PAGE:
Apr 15, 2016 Latest post:
Sep 21, 2018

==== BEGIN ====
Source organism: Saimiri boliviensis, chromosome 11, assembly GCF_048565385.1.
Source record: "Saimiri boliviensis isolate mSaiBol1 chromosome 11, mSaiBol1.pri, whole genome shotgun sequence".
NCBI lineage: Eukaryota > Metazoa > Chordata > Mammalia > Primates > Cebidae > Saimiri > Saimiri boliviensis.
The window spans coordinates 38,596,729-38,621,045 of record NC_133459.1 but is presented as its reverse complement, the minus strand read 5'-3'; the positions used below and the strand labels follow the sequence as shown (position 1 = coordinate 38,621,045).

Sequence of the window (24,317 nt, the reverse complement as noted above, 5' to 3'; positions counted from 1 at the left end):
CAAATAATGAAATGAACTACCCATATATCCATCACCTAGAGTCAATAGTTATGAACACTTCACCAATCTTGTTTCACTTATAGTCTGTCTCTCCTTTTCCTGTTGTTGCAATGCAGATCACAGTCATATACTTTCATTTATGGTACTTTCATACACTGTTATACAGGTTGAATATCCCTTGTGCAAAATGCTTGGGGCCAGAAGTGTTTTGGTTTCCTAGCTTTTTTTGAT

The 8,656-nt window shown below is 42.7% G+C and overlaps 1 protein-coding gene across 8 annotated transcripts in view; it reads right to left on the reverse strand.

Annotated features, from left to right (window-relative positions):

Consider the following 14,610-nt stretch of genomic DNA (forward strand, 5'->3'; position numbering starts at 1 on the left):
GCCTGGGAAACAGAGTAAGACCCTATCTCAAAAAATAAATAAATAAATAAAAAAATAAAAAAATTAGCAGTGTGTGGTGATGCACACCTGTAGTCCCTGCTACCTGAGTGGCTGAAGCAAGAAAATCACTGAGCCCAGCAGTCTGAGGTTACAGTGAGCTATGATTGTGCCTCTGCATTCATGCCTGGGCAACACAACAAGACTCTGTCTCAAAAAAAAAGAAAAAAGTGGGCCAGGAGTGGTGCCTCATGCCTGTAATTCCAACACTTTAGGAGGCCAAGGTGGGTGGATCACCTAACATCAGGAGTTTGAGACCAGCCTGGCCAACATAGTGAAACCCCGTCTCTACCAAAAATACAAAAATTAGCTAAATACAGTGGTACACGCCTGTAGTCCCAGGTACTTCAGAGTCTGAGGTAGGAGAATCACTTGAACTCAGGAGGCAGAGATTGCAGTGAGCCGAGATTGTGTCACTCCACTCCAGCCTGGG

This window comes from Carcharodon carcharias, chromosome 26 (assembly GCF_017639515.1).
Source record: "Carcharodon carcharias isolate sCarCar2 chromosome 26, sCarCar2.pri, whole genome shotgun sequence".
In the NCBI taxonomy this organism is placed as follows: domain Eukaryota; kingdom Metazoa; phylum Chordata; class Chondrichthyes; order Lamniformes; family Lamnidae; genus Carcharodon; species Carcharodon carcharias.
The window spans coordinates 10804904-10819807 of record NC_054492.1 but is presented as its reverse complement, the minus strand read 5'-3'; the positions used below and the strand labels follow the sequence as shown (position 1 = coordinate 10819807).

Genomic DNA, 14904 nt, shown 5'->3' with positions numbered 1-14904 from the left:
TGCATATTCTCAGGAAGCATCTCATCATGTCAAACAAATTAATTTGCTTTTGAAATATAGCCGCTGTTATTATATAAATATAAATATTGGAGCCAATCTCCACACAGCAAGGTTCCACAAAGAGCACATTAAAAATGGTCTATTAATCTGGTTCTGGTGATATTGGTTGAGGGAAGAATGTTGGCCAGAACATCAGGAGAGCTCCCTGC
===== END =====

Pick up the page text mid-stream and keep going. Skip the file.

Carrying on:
Welcome to Dave's Story! Please feel free to leave messages and sign the Guest Book. Dave was diagnosed with Idiopathic Pulmonary Fibrosis (IPF) in July of 2011 at the age of 50. Neither of us were familiar with this disease, but were horrified when we started reading about it on the Internet. Pulmonary Fibrosis claims an estimated 40,000 lives annually, which is roughly the same number as breast cancer or prostate cancer, but for the most part is one of the least known covert killers in the US. Dave's symptoms started with a dry cough, fatigue which were diagnosed as many things including a sinus infection, bronchitis, and pneumonia initially. A chest X-ray was finally ordered, and he was referred to a Pulmonologist. After additional tests were ordered he was diagnosed with IPF, but encouraged to have a complete workup at National Jewish in Denver, CO. Idiopathic (meaning no know cause) Pulmonary Fibrosis is when for unknown reasons the body produces excessive fibrous scar tissue (or fibrosis) in the lungs. The course of the disease is highly variable and unpredictable. Dave and I went to National Jewish in October of 2011 for 4 days of tests which were extensive. In essence they try to diagnosis you with anything else (Rheumatoid Arthritis, Scleroderma, Lupus) before handing out the diagnosis of IPF. Dave was seen by a number of highly skilled professionals at Jewish National, but in the end they confirmed the diagnosis of IPF. He was started on oxygen at that time for night time use, and we continued to go to Denver every 4 to 6 months for follow up. After getting over the initial shock of the diagnosis, we decided we couldn't just wait around for IPF to make Dave another statistic. At that time there were no drugs approved by the FDA to treat IPF, but there were a number of drugs in trials. We went back to National Jewish in January 2012, to get enrolled in a study of a drug that was being used in other countries. At that time the drug was called Pirfenidone, but due to there not being parameters in the study for Asians, Dave did not qualify because he was deemed as having too good of lung function at the time. At that time Dave started looking at other studies being completed nearby, and called about another drug trial on a drug at that time called Nintedanib. Dave was approved for that trial and started on the medication in March of 2012. He knew immediately that he was on the true drug and not a placebo, as there are many digestive side effects which he quickly started having. Since then both of these drugs have been approved by the FDA to slow the progression of IPF, and currently Dave is taking both. We both felt fortunate to have the care and expertise of the doctor at National Jewish and the drug study doctor in Phoenix. Overall Dave did well for the first 3 years of having IPF. He had a slow decline in his lung function, and continued to use oxygen mainly at night. Throughout all of this Dave has continued to work full time for Ernest Health, and traveled often for his job and for our many trips to Denver and Phoenix. In 2015 Dave's disease started to progress at a much quicker rate. He started having to use oxygen most of the time, and had a hard time keeping his oxygen sats over 85 with even the slightest of activity. We were referred to St. Joe's Hospital (Dignity Health) in February 2016 by the doctor at National Jewish for a pre-lung transplant workup. His DLCO (Oxygen transfer to blood) was at 24% which greatly worried the surgeon who saw us that day. She agreed to let us go on a prearranged trip to Aruba to celebrate our 26th wedding anniversary, but after that did not want Dave flying anymore. She also strongly encouraged us to come back for a full week of tests to see if Dave was a candidate for a double lung transplant, which we did the last week of March. The tests were grueling, but from what we could glean is that Dave is in very good shape except for his lungs. He should be conferenced by the transplant team this coming Thursday (4-14), and we should know the full results of all the tests and if Dave will be listed. Once he is listed they would prefer we move to Phoenix as their typical waiting time for lungs is 15-30 days. Once he receives a transplant there is typically a 12-14 day hospitalization, and from the time of his discharge we need to be able to stay in Phoenix for a minimum of 4 months. We were able to secure a fully furnished condo to live in that is right across the street from the hospital while we were in Phoenix at the end of March. As this journey proceeds I will continue to update this site so everyone can stay up-to-date with Dave's progress. Your kind words, warm thoughts, and many prayers are greatly appreciated!